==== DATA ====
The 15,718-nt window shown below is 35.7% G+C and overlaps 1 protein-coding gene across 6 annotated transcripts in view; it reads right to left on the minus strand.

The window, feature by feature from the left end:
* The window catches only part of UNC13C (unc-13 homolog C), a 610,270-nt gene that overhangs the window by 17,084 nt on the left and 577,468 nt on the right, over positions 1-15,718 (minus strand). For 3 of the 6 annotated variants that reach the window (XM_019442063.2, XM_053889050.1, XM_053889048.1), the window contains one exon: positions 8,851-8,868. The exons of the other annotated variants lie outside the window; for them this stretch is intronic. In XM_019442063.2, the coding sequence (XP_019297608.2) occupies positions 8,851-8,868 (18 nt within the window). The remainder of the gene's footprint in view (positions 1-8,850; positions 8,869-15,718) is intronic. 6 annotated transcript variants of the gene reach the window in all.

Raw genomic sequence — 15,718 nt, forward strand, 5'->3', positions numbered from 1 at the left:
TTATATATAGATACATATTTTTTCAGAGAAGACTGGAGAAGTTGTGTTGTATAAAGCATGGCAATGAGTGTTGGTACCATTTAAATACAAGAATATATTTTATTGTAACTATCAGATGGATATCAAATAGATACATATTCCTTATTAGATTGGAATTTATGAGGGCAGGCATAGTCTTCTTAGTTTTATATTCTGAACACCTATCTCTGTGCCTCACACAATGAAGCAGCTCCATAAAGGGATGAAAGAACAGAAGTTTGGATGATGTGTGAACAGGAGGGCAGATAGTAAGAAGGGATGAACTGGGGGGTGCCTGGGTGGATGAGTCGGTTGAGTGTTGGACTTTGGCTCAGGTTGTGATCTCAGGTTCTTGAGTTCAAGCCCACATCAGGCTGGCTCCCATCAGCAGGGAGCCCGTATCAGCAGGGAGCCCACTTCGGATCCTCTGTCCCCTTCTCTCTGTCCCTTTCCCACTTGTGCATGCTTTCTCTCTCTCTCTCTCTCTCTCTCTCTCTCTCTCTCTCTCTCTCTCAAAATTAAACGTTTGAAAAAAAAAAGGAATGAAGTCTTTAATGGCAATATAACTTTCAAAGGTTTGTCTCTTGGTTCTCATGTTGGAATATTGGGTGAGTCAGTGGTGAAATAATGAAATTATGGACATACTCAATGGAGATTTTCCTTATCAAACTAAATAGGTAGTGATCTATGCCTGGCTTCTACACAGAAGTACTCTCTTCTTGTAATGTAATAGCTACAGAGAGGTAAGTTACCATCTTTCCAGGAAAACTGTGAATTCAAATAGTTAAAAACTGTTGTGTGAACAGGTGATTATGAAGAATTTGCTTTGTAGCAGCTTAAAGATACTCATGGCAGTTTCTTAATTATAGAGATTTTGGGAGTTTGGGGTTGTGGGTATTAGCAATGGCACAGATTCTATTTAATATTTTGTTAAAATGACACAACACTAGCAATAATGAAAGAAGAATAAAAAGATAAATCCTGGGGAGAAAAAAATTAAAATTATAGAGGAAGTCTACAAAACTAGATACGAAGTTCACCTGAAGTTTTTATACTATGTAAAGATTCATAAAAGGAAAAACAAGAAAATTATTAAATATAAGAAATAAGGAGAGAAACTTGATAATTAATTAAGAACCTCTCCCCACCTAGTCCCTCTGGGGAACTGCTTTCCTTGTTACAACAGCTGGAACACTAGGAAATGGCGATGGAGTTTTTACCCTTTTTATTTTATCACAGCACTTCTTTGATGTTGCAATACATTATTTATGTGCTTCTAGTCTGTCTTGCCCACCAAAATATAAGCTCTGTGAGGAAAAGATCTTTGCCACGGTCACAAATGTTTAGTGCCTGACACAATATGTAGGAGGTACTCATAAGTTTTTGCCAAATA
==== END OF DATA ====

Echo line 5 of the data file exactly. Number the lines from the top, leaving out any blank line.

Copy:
TTATATATAGATACATATTTTTTCAGAGAAGACTGGAGAAGTTGTGTTGTATAAAGCATGGCAATGAGTGTTGGTACCATTTAAATACAAGAATATATTTTATTGTAACTATCAGATGGATATCAAATAGATACATATTCCTTATTAGATTGGAATTTATGAGGGCAGGCATAGTCTTCTTAGTTTTATATTCTGAACACCTATCTCTGTGCCTCACACAATGAAGCAGCTCCATAAAGGGATGAAAGAACAGAAGTTTGGATGATGTGTGAACAGGAGGGCAGATAGTAAGAAGGGATGAACTGGGGGGTGCCTGGGTGGATGAGTCGGTTGAGTGTTGGACTTTGGCTCAGGTTGTGATCTCAGGTTCTTGAGTTCAAGCCCACATCAGGCTGGCTCCCATCAGCAGGGAGCCCGTATCAGCAGGGAGCCCACTTCGGATCCTCTGTCCCCTTCTCTCTGTCCCTTTCCCACTTGTGCATGCTTTCTCTCTCTCTCTCTCTCTCTCTCTCTCTCTCTCTCTCTCTCTCTCAAAATTAAACGTTTGAAAAAAAAAAGGAATGAAGTCTTTAATGGCAATATAACTTTCAAAGGTTTGTCTCTTGGTTCTCATGTTGGAATATTGGGTGAGTCAGTGGTGAAATAATGAAATTATGGACATACTCAATGGAGATTTTCCTTATCAAACTAAATAGGTAGTGATCTATGCCTGGCTTCTACACAGAAGTACTCTCTTCTTGTAATGTAATAGCTACAGAGAGGTAAGTTACCATCTTTCCAGGAAAACTGTGAATTCAAATAGTTAAAAACTGTTGTGTGAACAGGTGATTATGAAGAATTTGCTTTGTAGCAGCTTAAAGATACTCATGGCAGTTTCTTAATTATAGAGATTTTGGGAGTTTGGGGTTGTGGGTATTAGCAATGGCACAGATTCTATTTAATATTTTGTTAAAATGACACAACACTAGCAATAATGAAAGAAGAATAAAAAGATAAATCCTGGGGAGAAAAAAATTAAAATTATAGAGGAAGTCTACAAAACTAGATACGAAGTTCACCTGAAGTTTTTATACTATGTAAAGATTCATAAAAGGAAAAACAAGAAAATTATTAAATATAAGAAATAAGGAGAGAAACTTGATAATTAATTAAGAACCTCTCCCCACCTAGTCCCTCTGGGGAACTGCTTTCCTTGTTACAACAGCTGGAACACTAGGAAATGGCGATGGAGTTTTTACCCTTTTTATTTTATCACAGCACTTCTTTGATGTTGCAATACATTATTTATGTGCTTCTAGTCTGTCTTGCCCACCAAAATATAAGCTCTGTGAGGAAAAGATCTTTGCCACGGTCACAAATGTTTAGTGCCTGACACAATATGTAGGAGGTACTCATAAGTTTTTGCCAAATA